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Exposure : Aperture : Shutter Speed : ISO : Composition : White Balance : Flash : Mega pixels


On a DSLR (Digital Single Lens Reflector)
...........or SLR (film - Single Lens Reflector)

There are 3 things that effect your exposure / the amount of light reaching the sensor:

Aperture.......................Shutter Speed.......................ISO / Film Speed

This sets the size of the hole through which light enters the camera

Shutter Speeds

These numbers are known as ‘F stops’, you refer to them as F16, F8 etc

Shutter Speed:

1000 – 500 – 250 – 125 – 60 – 30 – 15 – 8 – 4 – 2 – 1” – 2”

These are fractions of a second i.e. ¼ and ½ of a second are represented by 4 and 2, the whole second appear as 1”

Each ‘stop’ on the
aperture or shutter speed exactly doubles or halves the amount of light reaching the sensor / film i.e. if you change the shutter speed from 4 to 2 (quarter of a second to half a second, the hole is open for twice the amount of time so double the amount of light gets through to the sensor).

“Aperture and shutter speed work together, you cannot adjust one without adjusting the other”.

Image Exposure Example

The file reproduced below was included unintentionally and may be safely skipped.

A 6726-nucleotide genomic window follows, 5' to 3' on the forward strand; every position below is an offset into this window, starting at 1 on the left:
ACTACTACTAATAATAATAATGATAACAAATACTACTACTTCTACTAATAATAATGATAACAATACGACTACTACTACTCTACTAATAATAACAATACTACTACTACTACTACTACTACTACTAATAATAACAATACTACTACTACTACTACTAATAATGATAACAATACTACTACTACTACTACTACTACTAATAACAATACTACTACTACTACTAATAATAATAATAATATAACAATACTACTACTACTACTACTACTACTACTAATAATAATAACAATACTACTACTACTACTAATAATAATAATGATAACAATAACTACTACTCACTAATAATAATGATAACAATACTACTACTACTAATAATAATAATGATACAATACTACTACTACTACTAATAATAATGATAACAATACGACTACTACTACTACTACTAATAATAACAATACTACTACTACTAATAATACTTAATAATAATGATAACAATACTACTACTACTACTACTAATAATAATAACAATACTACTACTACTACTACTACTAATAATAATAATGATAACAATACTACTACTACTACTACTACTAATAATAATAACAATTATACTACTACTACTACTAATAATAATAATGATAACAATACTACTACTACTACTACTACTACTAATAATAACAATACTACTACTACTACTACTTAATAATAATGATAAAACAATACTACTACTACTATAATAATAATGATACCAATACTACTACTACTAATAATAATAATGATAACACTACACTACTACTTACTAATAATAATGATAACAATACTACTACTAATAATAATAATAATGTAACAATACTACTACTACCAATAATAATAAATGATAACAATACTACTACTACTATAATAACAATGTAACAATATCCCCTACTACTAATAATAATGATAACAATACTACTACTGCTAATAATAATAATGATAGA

When you look through your view finder you will see a set of numbers, this is the exposure meter, (usually displayed at the bottom)
This indicates your exposure, it goes from 2 stops under exposed (-2) to two stops over exposed (+2), to correctly expose your image you need to be at ‘0’, look through your camera, with the mode set to manual, and play with the aperture and shutter speed settings to see how this effects the exposure meter.

ISO or Film speed:
There are a wide range of ISO settings, these tell us how sensitive the sensor or film is to light.

ISO 6400 – 3200 – 1600 – 800 – 400 – 200 – 100 – 50

Note how the numbers double, like the shutter speed and aperture each setting is twice or half as sensitive as the next

Balancing Light.
When you have discovered a correct light reading, you can then make some choices, you can change the Aperture, as long as you change the Shutter Speed to compensate. See the example below.

“This gives you a range of options for your shot”

Image Exposre Grid Example
Click to Expand

To much light = over exposed pictures that appear to light
To little light = underexposed pictures that appear to dark

Which means
Overexposed = reduce light by closing down the Aperture or increasing Shutter Speed
Underexposed = increase light by opening up the Aperture or decreasing Shutter Speed

Remember exposure is an artist choice, here I have exposed for the bright areas, dropping much of the images into darkness... Rather effective!

silhouettes photography example

If you are new to DSLRs then set the ISO to 200, leave the flash alone and spend a few days in good daylight experimenting with the Aperture and Shutter speed Settings; start with reading the Aperture page.

For the more experienced of you who already have a good grasp of the meaning and effects of apertures / shutter speeds / ISO settings etc, then have a look at our tips page, for some more advanced topics.

© Nigel Watts 2011-2016 Contact/About